by Jeanne Jacoby Smith, McPherson, KS
Day 7: Back to Tegucigalpa–“Quduriape”
Quduriape Perez was our Christmas star. But more about this little girl later ….
The word about PET-Kansas wheelchair distributions had spread through adjoining neighborhoods in Tegucigalpa. Another 23 people were identified to receive them if we were willing to do it. Instead of relaxing, our last morning in Honduras would be a hurried one trying to distribute more PETs.
This posed a formidable challenge since the average assembly time was three PETs per hour, and our plane was leaving for Kansas at noon. Fortunately, with a week of experience our men reached their zenith at four PETs per hour. Every minute, at this point, counted.
Whether the sun, or one of us, got up first that last day, I don’t remember, but whichever arose first roused the rest of us. We tackled the remaining PETs that Ashley had in storage and gave them away as fast as recipients arrived. The courtyard was crowded. Theo, Matt, and Sam riveted PETs together at breakneck speed. Sherylyn distributed food and small Bibles while Chris, Jessica, and Rosie, with the help of church members, sorted and gave away hundreds of pounds of used clothing used to pack the PETs. Kirby made fine-tuned adjustments for each PET recipient. Student ministers from Baxter College pitched in to help. Josue, our photographer, snapped recipients’ photos while I took notes on their stories.
Before we left Tegucigalpa that last morning, I was moved by a frail grandfather sitting quietly in a pew with his little granddaughter propped obediently at his side. The child, Quduriape Perez, only 6 yrs. old, was crippled by polio. Her left leg was permanently bent to the right, and her right leg, a shortened stub, curled under her skirt with a deformed foot peeking out from the hem.
Sadly, the child’s name was not on our list of those identified to receive a PET.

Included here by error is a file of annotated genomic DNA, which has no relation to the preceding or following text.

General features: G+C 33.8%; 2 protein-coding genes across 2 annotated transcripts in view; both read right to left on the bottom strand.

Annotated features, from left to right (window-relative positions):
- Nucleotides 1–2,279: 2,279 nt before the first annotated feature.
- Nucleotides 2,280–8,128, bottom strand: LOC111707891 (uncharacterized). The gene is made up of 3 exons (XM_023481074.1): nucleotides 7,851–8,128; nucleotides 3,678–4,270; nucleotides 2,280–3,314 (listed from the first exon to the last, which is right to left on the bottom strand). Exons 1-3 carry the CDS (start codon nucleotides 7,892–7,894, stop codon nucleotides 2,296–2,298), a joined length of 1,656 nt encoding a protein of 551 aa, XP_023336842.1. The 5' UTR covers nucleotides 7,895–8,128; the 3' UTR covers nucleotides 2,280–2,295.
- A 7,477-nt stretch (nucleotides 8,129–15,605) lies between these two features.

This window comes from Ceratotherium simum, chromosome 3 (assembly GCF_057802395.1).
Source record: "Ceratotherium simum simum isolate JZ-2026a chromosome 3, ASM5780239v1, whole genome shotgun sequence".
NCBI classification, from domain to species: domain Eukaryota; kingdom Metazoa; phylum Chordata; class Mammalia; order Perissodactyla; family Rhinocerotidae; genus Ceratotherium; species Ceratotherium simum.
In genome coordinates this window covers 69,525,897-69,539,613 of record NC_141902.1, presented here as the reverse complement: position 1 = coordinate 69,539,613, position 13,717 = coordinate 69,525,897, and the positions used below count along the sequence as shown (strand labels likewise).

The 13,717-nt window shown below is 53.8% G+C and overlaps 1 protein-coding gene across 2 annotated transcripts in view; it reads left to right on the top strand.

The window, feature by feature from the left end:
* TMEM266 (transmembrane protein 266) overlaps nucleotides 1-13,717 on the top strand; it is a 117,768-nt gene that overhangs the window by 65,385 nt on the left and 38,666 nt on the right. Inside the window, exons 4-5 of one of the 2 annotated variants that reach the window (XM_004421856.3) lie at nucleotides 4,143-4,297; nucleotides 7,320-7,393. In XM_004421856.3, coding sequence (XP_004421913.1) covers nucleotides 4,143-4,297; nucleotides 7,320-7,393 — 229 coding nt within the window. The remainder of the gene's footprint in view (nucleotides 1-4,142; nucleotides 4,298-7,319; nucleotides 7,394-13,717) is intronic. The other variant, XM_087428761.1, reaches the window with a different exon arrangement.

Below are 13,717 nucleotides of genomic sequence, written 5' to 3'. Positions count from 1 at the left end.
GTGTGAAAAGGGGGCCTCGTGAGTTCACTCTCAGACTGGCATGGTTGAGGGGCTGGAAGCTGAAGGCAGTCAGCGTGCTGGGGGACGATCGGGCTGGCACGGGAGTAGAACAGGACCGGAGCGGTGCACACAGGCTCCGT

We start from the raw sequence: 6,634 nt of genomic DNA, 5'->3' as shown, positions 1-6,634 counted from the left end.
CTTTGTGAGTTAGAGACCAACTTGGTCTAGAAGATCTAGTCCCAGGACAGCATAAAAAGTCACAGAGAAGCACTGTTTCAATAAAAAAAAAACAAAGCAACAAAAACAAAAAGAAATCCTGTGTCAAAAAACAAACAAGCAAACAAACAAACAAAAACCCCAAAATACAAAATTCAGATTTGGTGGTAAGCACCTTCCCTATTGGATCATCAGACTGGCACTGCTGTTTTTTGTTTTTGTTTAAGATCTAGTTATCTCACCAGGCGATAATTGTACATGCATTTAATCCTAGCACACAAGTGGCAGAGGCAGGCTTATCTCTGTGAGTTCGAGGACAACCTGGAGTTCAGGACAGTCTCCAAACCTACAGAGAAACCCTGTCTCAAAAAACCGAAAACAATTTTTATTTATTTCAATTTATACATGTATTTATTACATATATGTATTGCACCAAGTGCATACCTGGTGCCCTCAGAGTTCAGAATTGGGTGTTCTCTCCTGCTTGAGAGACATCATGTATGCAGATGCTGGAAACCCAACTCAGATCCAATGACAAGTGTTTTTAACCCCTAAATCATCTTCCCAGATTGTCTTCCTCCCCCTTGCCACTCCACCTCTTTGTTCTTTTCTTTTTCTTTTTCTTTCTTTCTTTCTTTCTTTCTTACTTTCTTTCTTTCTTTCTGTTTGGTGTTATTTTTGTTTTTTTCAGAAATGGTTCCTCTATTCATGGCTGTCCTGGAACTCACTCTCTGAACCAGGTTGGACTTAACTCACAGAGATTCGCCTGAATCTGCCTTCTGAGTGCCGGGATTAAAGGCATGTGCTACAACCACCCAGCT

We asked Quduriape and her Grandpa if they could wait.
We told them if someone failed to show up, we would give Quduriape that PET.
Grandpa and little Quduriape waited patiently on the sidelines. We assembled dozens of PETs and gave them away as fast as their new owners appeared. It seemed like everyone was coming. I felt badly for the child so innocent and charming. The grandfather’s sublime disposition gave an air of humble confidence. The child mimicked his gentle demeanor.
The morning wore on. Finally, it appeared that little Quduriape with her semi-sweet smile, so used to disappointment that she might have gone home without a PET as contentedly as she had come, would have her heart’s desire.
I continued my chores. At one point, I glanced over and saw Quduriape sitting alone. Her Grandpa had disappeared. I wondered why he left at a time she needed him most.
Some minutes later, Grandpa came rushing in with a large bag of cucumbers. He handed them to me. I felt awkward receiving them on behalf of our group, knowing they represented an important part of their diet. Yet his was a gift of love, a heart-felt thank you that even God, let alone we, would not have dared to refuse.
I choked back tears and recited my mantra, “Dios le bendiga, mi amigo.” Then turning to little Quduriape, I repeated, “Dios le bendiga, Quduriape.” To this day, her sweet smile and gentle demeanor are etched on my mind, along with a compulsion to do more for others in my heart.
As our plane took off over the Pacific Ocean, I reflected on little Quduriape and wondered why her Grandpa handed the cucumbers to me. I hadn’t done anything special except get their story and try to connect. “Que es su nombre? Quantos anos? Que es su problem?” I had asked in my rudimentary Spanish. Simple questions. Simple answers. Nothing more than the duties that any of our crew fulfilled that morning.
Yet because we cared, I have a very strong feeling that travelers from PET-Kansas made a significant difference in the lives of all the Quduriapes that we met that week.
Yes, for me, “Christ-mass” came in April this year.
Title: “For Me, Christmas Came in April This Year” by Jeanne Jacoby Smith, McPherson, KS. Previously published in The McPherson Sentinel, McPherson, KS, Dec. 2009
Kirby Goering, Director
320 West Ruth Street
Moundridge, Kansas 67107